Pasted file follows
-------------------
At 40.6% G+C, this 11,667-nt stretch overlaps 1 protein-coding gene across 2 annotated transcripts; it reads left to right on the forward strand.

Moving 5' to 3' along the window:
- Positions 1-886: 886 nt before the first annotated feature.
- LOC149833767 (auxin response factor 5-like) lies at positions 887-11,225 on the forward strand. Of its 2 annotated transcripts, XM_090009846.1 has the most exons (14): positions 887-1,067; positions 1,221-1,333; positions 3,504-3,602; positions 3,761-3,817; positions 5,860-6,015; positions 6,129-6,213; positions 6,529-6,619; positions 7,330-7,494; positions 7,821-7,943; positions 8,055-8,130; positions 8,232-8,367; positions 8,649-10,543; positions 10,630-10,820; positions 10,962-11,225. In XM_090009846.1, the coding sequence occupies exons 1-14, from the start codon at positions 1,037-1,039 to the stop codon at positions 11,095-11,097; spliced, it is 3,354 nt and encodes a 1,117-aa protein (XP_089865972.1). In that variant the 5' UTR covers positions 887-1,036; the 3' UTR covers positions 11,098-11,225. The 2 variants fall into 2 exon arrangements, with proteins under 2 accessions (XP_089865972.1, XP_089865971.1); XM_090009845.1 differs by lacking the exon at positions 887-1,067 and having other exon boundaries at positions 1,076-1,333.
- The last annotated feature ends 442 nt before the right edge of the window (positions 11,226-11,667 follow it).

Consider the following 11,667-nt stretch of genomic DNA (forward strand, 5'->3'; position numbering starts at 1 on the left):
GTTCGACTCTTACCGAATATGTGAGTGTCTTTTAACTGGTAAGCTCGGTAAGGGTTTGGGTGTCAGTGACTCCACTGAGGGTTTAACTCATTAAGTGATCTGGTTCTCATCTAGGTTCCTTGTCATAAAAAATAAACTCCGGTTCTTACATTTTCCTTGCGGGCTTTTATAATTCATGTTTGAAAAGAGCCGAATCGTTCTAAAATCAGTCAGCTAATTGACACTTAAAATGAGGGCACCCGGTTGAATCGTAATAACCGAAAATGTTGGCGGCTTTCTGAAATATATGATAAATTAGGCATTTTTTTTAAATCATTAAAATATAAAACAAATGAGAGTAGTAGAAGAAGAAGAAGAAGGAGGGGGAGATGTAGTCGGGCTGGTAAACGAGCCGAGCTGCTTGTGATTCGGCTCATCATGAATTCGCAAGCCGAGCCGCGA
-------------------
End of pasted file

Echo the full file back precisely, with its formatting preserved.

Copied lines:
At 40.6% G+C, this 11,667-nt stretch overlaps 1 protein-coding gene across 2 annotated transcripts; it reads left to right on the forward strand.

Moving 5' to 3' along the window:
- Positions 1-886: 886 nt before the first annotated feature.
- LOC149833767 (auxin response factor 5-like) lies at positions 887-11,225 on the forward strand. Of its 2 annotated transcripts, XM_090009846.1 has the most exons (14): positions 887-1,067; positions 1,221-1,333; positions 3,504-3,602; positions 3,761-3,817; positions 5,860-6,015; positions 6,129-6,213; positions 6,529-6,619; positions 7,330-7,494; positions 7,821-7,943; positions 8,055-8,130; positions 8,232-8,367; positions 8,649-10,543; positions 10,630-10,820; positions 10,962-11,225. In XM_090009846.1, the coding sequence occupies exons 1-14, from the start codon at positions 1,037-1,039 to the stop codon at positions 11,095-11,097; spliced, it is 3,354 nt and encodes a 1,117-aa protein (XP_089865972.1). In that variant the 5' UTR covers positions 887-1,036; the 3' UTR covers positions 11,098-11,225. The 2 variants fall into 2 exon arrangements, with proteins under 2 accessions (XP_089865972.1, XP_089865971.1); XM_090009845.1 differs by lacking the exon at positions 887-1,067 and having other exon boundaries at positions 1,076-1,333.
- The last annotated feature ends 442 nt before the right edge of the window (positions 11,226-11,667 follow it).

Consider the following 11,667-nt stretch of genomic DNA (forward strand, 5'->3'; position numbering starts at 1 on the left):
GTTCGACTCTTACCGAATATGTGAGTGTCTTTTAACTGGTAAGCTCGGTAAGGGTTTGGGTGTCAGTGACTCCACTGAGGGTTTAACTCATTAAGTGATCTGGTTCTCATCTAGGTTCCTTGTCATAAAAAATAAACTCCGGTTCTTACATTTTCCTTGCGGGCTTTTATAATTCATGTTTGAAAAGAGCCGAATCGTTCTAAAATCAGTCAGCTAATTGACACTTAAAATGAGGGCACCCGGTTGAATCGTAATAACCGAAAATGTTGGCGGCTTTCTGAAATATATGATAAATTAGGCATTTTTTTTAAATCATTAAAATATAAAACAAATGAGAGTAGTAGAAGAAGAAGAAGAAGGAGGGGGAGATGTAGTCGGGCTGGTAAACGAGCCGAGCTGCTTGTGATTCGGCTCATCATGAATTCGCAAGCCGAGCCGCGA